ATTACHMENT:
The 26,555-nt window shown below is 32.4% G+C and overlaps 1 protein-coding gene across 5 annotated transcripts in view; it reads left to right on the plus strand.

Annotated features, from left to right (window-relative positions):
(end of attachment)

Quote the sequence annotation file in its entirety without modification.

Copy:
The 26,555-nt window shown below is 32.4% G+C and overlaps 1 protein-coding gene across 5 annotated transcripts in view; it reads left to right on the plus strand.

Annotated features, from left to right (window-relative positions):